George W. Bush's Mistaken Speech
Bush Granted Moral Equivalence of 9/11 Perpetrators To the Wrong "Domestic Terrorists." It Should Go To "May 19" and Their Successors, Not January 6th.
Many of us, I suspect, are relieved that the 20th Anniversary of September 11, 2001, is over. Most have moved on, back to work, to the continuing crisis in Afghanistan, all things COVID, elections in California (now over) and Virginia, and other issues at home. It was not fun to relive the horror of that day, the loss of life, and the anger it rekindled. But it was necessary. We really must not forget.
For the most part, the remembrances and events of the day were well suited to the occasion. Many of us chose to highlight “silver linings,” from acts of heroism to the kindness of strangers in places like Gander, New Foundland.
Sadly, the remembrances did not rekindle the national unity we experienced after that terrorist attack.
And former President George W. Bush didn’t help matters with an ill-advised reference in an otherwise fine speech in Shanksville, Pennsylvania, at the sight where 33 courageous passengers of United Flight 93 helped force down an airplane that most believe was headed towards the US Capitol.
The reference was this (emphasis added):
“The security measures incorporated into our lives are both sources of comfort and reminders of our vulnerability. And we have seen growing evidence that the dangers to our country can come not only across borders but from violence that gathers within.
There's little cultural overlap between violent extremists abroad and violent extremists at home. But in their disdain for pluralism, in their disregard for human life, in their determination to defile national symbols, they are children of the same foul spirit, and it is our continuing duty to confront them.”
Two problems here. First, not everyone finds “comfort” in the “security measures” incorporated into our lives, including “sneak and peek” warrants. Some believe those measures instigated a “surveillance state” that is trading freedom for security. While our freedom to speak and live is much more threatened by wokeist cancel culture and tech censorship, some post 9/11 measures, such as the Patriot Act, have been abused. Many of the original Patriot Act provisions have expired or been changed.
Second, Bush appeared to place the January 6th Capitol rioters and “paraders” on the same fetid moral grounds as the 9/11 attackers. Not expressly, but that’s how many interpreted it, including mind-mannered journalist Byron York of the Washington Examiner and Robert Spencer of Jihad Watch. Bush hasn’t denied it. “Children of the same foul spirit,” Bush said.
That’s an equivalence the first person sentenced from the January 6th Capitol incursion, 49-year-old grandmother Anna Morgan-Lloyd of Bloomington, Indiana, might take exception to.
Somehow, I don’t acquaint Anna Morgan-Lloyd’s parading inside the Capitol - which is illegal - with what Mohammed Atta did - which was criminal and of course suicidal - on 9/11. Or any of the other foreign nationals who hijacked 4 commercial aircraft, killed pilots, crew, and passengers, and flew them into the World Trade Center buildings, the Pentagon, and into the ground near Shanksville.
Anna Morgan-Lloyd, a 49-year-old from Bloomfield, Indiana, was sentenced to three years of probation, 120 hours of community service, and ordered to pay $500 in restitution.
Prosecutors say that she did not engage in any violence or vandalism, and had no premeditated plan to enter the Capitol that day. She did post a photo with friends inside the Capitol and wrote on Facebook that it was the “best day ever.”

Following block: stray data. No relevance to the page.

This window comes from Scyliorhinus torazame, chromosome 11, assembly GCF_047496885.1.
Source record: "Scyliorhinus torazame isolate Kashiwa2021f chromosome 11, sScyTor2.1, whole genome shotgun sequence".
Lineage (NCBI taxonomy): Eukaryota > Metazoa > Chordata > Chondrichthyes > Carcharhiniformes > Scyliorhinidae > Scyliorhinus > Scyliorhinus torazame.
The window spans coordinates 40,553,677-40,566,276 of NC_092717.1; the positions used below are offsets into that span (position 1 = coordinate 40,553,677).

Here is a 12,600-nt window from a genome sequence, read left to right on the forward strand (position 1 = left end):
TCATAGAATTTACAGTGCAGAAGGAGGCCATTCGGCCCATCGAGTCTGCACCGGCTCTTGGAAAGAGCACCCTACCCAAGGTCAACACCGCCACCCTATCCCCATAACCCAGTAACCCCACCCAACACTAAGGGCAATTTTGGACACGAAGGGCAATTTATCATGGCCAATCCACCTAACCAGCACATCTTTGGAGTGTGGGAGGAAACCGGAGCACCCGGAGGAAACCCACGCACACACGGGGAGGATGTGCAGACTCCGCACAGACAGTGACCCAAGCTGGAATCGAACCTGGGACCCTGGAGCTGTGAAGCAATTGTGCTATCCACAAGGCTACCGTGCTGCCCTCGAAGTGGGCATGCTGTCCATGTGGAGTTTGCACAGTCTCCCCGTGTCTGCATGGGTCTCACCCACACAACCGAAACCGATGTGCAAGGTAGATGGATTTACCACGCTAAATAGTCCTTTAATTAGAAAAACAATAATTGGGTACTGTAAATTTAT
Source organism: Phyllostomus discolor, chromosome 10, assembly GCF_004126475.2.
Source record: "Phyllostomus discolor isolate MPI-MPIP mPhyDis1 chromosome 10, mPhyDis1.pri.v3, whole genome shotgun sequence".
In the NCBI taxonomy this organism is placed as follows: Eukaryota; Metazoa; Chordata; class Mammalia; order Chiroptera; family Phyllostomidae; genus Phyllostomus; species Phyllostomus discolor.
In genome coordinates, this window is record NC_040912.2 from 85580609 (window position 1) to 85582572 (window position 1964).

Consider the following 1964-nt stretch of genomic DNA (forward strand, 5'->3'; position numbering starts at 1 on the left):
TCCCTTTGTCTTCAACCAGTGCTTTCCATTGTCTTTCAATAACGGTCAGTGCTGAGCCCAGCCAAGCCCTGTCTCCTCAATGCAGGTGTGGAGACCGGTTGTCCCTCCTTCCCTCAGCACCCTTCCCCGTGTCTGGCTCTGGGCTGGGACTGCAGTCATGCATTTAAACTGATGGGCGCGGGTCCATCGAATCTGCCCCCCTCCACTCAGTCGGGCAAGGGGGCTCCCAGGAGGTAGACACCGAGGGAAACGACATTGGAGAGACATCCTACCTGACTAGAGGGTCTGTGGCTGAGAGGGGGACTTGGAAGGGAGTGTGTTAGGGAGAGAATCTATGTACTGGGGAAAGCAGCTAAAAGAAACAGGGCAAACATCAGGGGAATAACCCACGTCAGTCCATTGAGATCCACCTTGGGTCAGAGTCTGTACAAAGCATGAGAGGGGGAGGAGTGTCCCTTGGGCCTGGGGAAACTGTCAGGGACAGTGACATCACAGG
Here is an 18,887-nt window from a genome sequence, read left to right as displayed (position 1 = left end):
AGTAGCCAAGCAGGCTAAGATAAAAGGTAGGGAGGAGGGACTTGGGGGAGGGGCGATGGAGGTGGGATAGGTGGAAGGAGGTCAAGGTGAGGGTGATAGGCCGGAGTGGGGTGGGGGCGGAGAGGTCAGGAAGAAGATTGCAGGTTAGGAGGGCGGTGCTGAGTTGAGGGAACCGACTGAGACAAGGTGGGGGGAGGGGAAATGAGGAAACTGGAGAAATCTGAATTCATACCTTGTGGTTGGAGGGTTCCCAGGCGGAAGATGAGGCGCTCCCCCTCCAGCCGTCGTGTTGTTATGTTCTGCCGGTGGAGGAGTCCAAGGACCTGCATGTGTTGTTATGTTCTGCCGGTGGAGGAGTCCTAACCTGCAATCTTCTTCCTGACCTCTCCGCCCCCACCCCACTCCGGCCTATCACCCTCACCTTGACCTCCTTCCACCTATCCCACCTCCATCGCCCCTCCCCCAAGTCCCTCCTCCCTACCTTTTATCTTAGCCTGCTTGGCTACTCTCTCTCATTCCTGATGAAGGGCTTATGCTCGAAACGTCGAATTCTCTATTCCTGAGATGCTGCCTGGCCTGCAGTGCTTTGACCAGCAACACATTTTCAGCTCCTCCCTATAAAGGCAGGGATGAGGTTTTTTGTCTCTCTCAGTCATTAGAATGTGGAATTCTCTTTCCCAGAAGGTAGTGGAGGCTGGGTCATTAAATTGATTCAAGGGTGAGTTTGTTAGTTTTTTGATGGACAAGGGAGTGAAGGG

“Legally, I could give you the six months,” Judge Royce Lamberth told Lloyd. “But is that what really we want our judiciary to do?”
I’m sorry that I have to repeat this. As someone who has spent most of my 44-year professional career in and around the Capitol, I was horrified by the terrible events of January 6, 2020. You do the crime, and you do the time.
But let’s also be honest. There’s much we don’t know about the events of that day, still, especially since some 1,400 hours of surveillance video has yet to be released to the public that might help tell the story. And in a Rasmussen survey published September 14th, 49% of Americans polled believe those charged from January 6th incursion are “political prisoners.” Forty-two percent disagree.
And I need to say this, too. George W. Bush is arguably the most decent human being ever to have served as President, at least in modern times. His decency is a hallmark of his remarkable family. I worked in his father’s Administration. I supported every single one of Bush 41’s and 43’s presidential campaigns, including 1980. Bush’s support for wounded veterans, his presidential comportment, and his compassion for immigrants is legendary, some say to a fault. We disagree on some things. But being a good and decent person doesn’t prevent you from being wrong, sometimes spectacularly so.
Bush could have easily have found a more relevant group of domestic “terrorists” to equate with 9/11 terrorists. For example, May 19th, or M19 for short - a female-led home-grown terrorist network that was active in the late 1970s and early 1980s that broke into FBI offices, including one in Media, Pennsylvania in 1973 and bombed several federal offices and buildings, including Roosevelt Hall at Fort Lesley J. McNair, home of the National War College, on April 26, 1983. They also bombed the Computer Center at the Washington Navy Yard and the Navy Yard Officers Club around the same time. Author William Rosenau, writing for Politico in May 2020, describes their background:
By the late 1970s, most of the terrorist formations that had operated during the previous 10 years were seriously weakened, thanks to arrests, prosecutions and imprisonment—and sheer exhaustion from life on the run.